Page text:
INCA White Paper on Unmet Needs in the Global Patient Community and the full set of infographics and motion graphics illustrating its results are now available in 7 languages: Chinese (Mandarin), German, French, Japanese, Italian, Russian and Spanish.
In 2017, INCA inspired and lead the effort to assess unmet needs in the Neuroendocrine Tumour (NET) community globally. These needs were identified via an online survey among NET patients and their caregivers, patient advocate leaders, and healthcare professionals in 26 countries. In-depth interviews with ten clinical leaders and nine patient advocate leaders from around the globe further enriched the survey results.The assessment conducted by INCA identified significant unmet needs: in the provision of information to patients, and in access to the latest diagnostics, essential services and multidisciplinary care. A lack of patient involvement in research strategies and clinical trials also transpired.
This assessment was supported through a grant from the Neuroendocrine Tumor Research Foundation (NETRF), a non-profit charitable organization and INCA member, and the translations of all unmet needs materials were funded through the NETRF grant, as well as grants from Novartis, Ipsen and Pfizer.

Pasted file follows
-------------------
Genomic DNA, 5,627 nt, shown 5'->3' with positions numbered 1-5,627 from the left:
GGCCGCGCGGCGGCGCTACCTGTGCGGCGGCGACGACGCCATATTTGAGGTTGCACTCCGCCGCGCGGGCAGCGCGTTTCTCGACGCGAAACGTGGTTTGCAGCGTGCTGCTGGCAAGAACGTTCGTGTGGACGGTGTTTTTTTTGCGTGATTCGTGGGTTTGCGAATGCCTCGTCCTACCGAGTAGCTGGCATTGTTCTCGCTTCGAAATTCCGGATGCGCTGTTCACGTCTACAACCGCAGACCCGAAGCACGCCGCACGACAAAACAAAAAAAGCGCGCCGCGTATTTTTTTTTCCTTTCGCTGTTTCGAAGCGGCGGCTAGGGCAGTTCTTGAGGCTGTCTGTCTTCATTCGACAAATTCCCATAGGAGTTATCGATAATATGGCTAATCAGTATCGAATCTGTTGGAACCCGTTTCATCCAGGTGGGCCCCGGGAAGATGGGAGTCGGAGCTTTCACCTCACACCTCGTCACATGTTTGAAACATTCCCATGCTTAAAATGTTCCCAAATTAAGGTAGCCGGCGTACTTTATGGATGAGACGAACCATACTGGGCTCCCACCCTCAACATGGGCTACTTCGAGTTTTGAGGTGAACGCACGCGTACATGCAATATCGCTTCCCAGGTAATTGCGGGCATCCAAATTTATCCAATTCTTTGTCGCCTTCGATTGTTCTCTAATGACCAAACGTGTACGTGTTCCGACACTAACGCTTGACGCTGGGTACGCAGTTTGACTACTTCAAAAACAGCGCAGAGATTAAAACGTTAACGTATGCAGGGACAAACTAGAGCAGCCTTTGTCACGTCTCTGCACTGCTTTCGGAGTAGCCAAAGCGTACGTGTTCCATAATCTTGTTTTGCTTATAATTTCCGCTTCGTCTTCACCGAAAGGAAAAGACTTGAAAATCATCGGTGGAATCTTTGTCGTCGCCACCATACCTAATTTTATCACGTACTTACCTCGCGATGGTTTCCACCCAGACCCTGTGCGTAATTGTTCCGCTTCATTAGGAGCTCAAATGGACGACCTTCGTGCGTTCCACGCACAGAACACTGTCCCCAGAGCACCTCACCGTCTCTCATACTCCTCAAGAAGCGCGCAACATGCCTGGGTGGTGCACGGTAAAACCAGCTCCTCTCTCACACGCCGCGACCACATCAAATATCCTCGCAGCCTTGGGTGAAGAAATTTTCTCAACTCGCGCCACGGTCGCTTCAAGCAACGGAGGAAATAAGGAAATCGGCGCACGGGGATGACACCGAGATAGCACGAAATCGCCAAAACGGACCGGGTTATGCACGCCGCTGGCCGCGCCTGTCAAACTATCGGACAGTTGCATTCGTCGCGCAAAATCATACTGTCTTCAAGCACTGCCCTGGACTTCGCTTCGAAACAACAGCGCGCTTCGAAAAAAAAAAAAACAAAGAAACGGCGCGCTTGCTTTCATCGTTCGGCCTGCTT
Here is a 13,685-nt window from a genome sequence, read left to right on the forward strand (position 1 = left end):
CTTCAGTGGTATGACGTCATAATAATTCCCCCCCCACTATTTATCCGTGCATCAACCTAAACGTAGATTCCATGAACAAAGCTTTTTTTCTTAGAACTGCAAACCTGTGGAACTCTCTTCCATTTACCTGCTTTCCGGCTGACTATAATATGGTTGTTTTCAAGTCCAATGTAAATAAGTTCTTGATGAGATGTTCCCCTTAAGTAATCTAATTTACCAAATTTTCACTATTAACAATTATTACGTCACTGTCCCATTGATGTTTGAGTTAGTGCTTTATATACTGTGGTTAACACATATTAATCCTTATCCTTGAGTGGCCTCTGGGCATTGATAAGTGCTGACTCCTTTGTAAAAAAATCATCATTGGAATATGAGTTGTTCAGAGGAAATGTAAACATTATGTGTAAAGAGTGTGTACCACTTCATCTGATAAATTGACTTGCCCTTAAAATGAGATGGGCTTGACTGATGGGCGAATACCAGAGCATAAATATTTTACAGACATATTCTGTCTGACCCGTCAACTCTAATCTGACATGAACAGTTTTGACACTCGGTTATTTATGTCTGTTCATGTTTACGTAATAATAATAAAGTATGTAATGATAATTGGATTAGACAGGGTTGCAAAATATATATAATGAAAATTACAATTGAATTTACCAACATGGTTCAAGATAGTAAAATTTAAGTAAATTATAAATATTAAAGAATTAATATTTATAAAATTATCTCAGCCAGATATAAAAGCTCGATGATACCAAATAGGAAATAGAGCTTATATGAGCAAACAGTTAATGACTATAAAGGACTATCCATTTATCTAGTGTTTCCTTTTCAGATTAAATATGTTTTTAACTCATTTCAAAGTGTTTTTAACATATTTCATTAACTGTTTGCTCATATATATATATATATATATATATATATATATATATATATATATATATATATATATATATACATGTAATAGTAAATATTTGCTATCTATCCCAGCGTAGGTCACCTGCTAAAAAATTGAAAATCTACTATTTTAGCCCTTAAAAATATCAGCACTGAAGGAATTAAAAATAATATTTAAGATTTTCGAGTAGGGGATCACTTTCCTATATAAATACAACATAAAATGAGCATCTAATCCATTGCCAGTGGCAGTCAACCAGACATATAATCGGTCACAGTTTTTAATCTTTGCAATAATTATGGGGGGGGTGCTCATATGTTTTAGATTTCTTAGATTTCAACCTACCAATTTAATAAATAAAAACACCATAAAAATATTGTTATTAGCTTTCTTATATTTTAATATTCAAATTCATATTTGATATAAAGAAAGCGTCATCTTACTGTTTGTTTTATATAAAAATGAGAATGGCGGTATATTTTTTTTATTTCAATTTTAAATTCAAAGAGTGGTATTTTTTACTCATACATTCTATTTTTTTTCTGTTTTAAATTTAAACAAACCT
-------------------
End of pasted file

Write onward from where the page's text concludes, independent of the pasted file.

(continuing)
Two abstracts on unmet needs in the global NETs patient community based on the INCA survey have been presented at the recent 2018 North American Neuroendocrine Tumour Society (NANETs) Annual Multidisciplinary NET Disease Symposium, October 4-6, in Seattle, Washington, and at the ESMO 2018 Congress, 19-23 October, in Munich (Best Poster Award). An oral presentation on “Unmet needs in the global NETs patient community: an assessment of major gaps from the perspectives of patients, patient advocates and NET health professionals” will be part of the program of the Asia Pacific Neuroendocrine Tumour Society (APNETs) 2018 Conference, November 9-11, Melbourne, Australia.
Simone Leyden, INCA President shared: “INCA is committed to being the global voice of NET patients, and we are excited to be able to relate the key messages around unmet needs in so many languages and at the key medical forums. This effort will open the door to new territories and communities around the globe, with whom we are looking forward to greater collaboration and collective action to address the many challenges NET patients face, in securing a timely diagnosis and accessing optimal treatment and care.”